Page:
ISLAMABAD - Pakistan is in contact with the influential ‘Permanent Five’ countries seeking support on Kashmir in the United Nations Security Council.

Islamabad has already sought a special UNSC session to discuss Kashmir after India merged the disputed territory into its union.

This follows Foreign Minister Shah Mehmood Qureshi’s public admission that it will be a tough task to get the support of UNSC and the Muslim world against India’s decision to revoke Kashmir’s special status.

Qureshi asked his countrymen not to live in a “fool’s paradise” adding Pakistanis needed to “wage a new struggle” to get the support of the UNSC members.

“You (people) should not live in fool’s paradise. Nobody will be standing there (in the UNSC) with garlands in hands. Nobody will be there waiting for you,” he said at a recent media interaction.

After revoking Article 370 of the Constitution, which gave special status to Kashmir, India has categorically told the international community that the move is an internal matter and has asked Pakistan to “accept the reality.”

Without naming any Muslim-majority country, FM Qureshi said, “The guardians of Ummah (Islamic nation)” might also not back Pakistan on the Kashmir issue due to their economic interest.

He said since these countries, along with many others, had invested in India, it will not be easy for them to oppose India’s stand to safeguard their economic interests.

Senior government officials told The Nation that Pakistan was in contact with the P-5 countries and was briefing them about the ‘real situation’ in held Kashmir.

“We have detailed discussions with China, the United States and the United Kingdom. There has been an FM-level contact with Russia and we are also in consultations with France,” said one official.

Another official said that FM Qureshi will visit the P-5 countries in search of much needed support to put pressure on India. Last week, Qureshi had rushed to Beijing to seek its support on Kashmir.

The P-5 members of the UNSC - also known as the Permanent Five, Big Five, or P-5 - are the five states which the UN Charter of 1945 grants a permanent seat on the UN Security Council: China, France, Russia, the United Kingdom, and the United States. These countries are all nuclear weapons states. All the five permanent members have the power of veto, which enables them to prevent the adoption of any ‘substantive’ draft Council resolution, regardless of its level of international support.

Yesterday, Foreign Minister Qureshi held a telephonic conversation with Russian counterpart Sergey Lavrov to brief him on the current situation in the Occupied Kashmir.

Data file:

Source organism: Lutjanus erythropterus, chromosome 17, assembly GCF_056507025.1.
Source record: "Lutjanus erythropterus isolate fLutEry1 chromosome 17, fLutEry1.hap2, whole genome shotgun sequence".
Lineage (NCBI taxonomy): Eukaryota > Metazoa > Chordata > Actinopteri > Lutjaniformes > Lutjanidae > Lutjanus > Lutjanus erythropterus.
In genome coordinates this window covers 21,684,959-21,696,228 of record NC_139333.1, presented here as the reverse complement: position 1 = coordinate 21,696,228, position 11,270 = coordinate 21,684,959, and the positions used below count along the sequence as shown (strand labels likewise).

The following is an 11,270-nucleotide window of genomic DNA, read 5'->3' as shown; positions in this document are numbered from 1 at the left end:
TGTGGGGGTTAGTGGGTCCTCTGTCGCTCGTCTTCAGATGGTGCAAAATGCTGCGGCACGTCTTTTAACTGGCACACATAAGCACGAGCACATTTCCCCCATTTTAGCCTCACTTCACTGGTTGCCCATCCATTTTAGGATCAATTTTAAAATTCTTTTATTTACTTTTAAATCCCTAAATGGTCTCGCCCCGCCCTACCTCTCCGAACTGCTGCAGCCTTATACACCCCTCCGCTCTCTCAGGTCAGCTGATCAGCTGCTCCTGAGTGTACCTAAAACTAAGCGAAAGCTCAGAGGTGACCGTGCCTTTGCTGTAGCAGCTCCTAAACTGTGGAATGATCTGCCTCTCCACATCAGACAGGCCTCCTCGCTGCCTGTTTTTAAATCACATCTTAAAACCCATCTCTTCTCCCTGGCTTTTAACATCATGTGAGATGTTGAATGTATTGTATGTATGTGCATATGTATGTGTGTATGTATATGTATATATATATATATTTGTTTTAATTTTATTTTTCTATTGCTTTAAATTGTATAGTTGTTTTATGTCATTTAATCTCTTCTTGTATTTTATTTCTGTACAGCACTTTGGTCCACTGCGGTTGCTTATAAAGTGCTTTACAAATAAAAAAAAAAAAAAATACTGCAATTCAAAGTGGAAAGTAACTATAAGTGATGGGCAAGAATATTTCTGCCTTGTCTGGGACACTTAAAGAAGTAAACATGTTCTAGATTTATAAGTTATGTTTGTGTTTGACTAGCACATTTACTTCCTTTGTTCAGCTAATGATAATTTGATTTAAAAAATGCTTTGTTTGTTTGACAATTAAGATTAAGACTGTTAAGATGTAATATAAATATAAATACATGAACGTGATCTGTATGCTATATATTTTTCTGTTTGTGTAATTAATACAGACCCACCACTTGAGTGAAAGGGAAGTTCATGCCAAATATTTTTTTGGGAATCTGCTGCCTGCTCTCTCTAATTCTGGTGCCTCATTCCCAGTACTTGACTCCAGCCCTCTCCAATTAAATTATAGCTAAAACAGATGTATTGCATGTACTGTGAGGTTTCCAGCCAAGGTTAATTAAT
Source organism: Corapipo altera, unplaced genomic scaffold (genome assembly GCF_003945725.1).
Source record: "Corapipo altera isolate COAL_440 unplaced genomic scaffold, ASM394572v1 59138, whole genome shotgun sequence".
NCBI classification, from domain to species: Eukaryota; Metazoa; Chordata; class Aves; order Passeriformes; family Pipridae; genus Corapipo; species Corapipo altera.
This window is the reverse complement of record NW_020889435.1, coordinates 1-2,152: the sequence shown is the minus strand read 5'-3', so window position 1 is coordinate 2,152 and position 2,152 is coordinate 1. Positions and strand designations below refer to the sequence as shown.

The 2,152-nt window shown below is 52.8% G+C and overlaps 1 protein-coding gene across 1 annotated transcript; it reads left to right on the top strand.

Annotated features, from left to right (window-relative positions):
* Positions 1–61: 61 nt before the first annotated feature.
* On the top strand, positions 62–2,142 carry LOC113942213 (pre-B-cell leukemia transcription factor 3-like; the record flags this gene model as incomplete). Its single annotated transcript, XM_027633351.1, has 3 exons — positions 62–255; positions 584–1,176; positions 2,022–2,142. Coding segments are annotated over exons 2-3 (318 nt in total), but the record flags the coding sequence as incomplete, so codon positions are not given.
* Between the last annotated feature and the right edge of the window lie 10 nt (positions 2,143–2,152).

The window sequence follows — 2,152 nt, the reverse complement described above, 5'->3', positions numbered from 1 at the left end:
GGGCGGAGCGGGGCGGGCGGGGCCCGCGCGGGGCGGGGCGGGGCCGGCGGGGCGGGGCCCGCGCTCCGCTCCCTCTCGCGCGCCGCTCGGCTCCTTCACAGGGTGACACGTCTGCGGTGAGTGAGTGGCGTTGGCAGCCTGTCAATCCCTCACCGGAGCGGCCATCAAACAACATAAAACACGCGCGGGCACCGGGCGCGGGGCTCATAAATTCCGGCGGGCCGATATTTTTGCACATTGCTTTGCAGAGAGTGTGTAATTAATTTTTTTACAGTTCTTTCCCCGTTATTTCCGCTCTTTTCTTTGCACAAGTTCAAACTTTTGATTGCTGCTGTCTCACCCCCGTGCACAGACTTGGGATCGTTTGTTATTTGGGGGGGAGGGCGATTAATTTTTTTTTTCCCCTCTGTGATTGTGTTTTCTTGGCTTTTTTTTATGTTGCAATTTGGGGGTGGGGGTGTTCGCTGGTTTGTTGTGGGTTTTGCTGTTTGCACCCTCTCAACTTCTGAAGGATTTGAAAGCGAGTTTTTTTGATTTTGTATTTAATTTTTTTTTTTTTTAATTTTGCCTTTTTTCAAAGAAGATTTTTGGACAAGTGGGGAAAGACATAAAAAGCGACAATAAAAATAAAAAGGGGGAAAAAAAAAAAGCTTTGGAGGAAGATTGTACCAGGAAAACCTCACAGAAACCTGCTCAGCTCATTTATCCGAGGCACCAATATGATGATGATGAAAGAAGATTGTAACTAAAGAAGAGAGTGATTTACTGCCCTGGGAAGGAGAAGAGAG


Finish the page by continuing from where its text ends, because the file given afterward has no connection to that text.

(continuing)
The Foreign Minister informed the Russian Foreign Minister about the illegal and unilateral steps taken by the Indian government to change the disputed status of Indian occupied Jammu and Kashmir and its demographic structure.

He added that these steps by India were against the UNSC resolutions on Jammu and Kashmir and International Law, said a foreign ministry statement.

The Foreign Minister underlined that Indian actions entailed grave risks for peace and security. He highlighted the severe hardships faced by the people of the occupied Kashmir in the face of unprecedented lockdown of the entire population.

The Foreign Minister apprised on the deteriorating situation of safety and security of the population in occupied Kashmir, which had been under curfew for the last ten days.

He also shared concerns about the intensified repression by Indian security forces and the possibility of false flag operation, which would further endanger peace and security in the region.

He underscored that Pakistan had already requested the President of UNSC to convene a meeting to discuss the illegal actions of India in the occupied Jammu and Kashmir.

Foreign Minister Lavrov stated that Russia was closely observing the situation. He underlined the importance of resolution of all outstanding issues through dialogue and peaceful means, said the statement. “The two leaders agreed to continue to work together for peace and stability in the region,” it added.

Earlier, Pakistan asked the UNSC to meet over India’s decision to revoke the special status of Kashmir. Foreign Minister Qureshi wrote a letter to UN Security Council asking it to convene a special meeting to discuss the illegal steps of India of changing the status quo in Kashmir.

The move by India blocks the right of the state of Jammu and Kashmir to frame its own laws and allows non-residents to buy property there. Telephone lines, internet and television networks have been blocked since the August 5 decision and there are restrictions on movement and assembly.

“Pakistan will not provoke a conflict. But India should not mistake our restraint for weakness,” Foreign Minister Qureshi wrote in a letter to the Security Council.

In a video message, he said the letter had been forwarded by Pakistan’s Permanent Representative to the United Nations Dr Maleeha Lodhi.

He said Pakistan deemed that Indian actions had jeopardized the regional as well as global peace. He said it was India’s wrong evaluation that it could crush Kashmiris’ right to self-determination.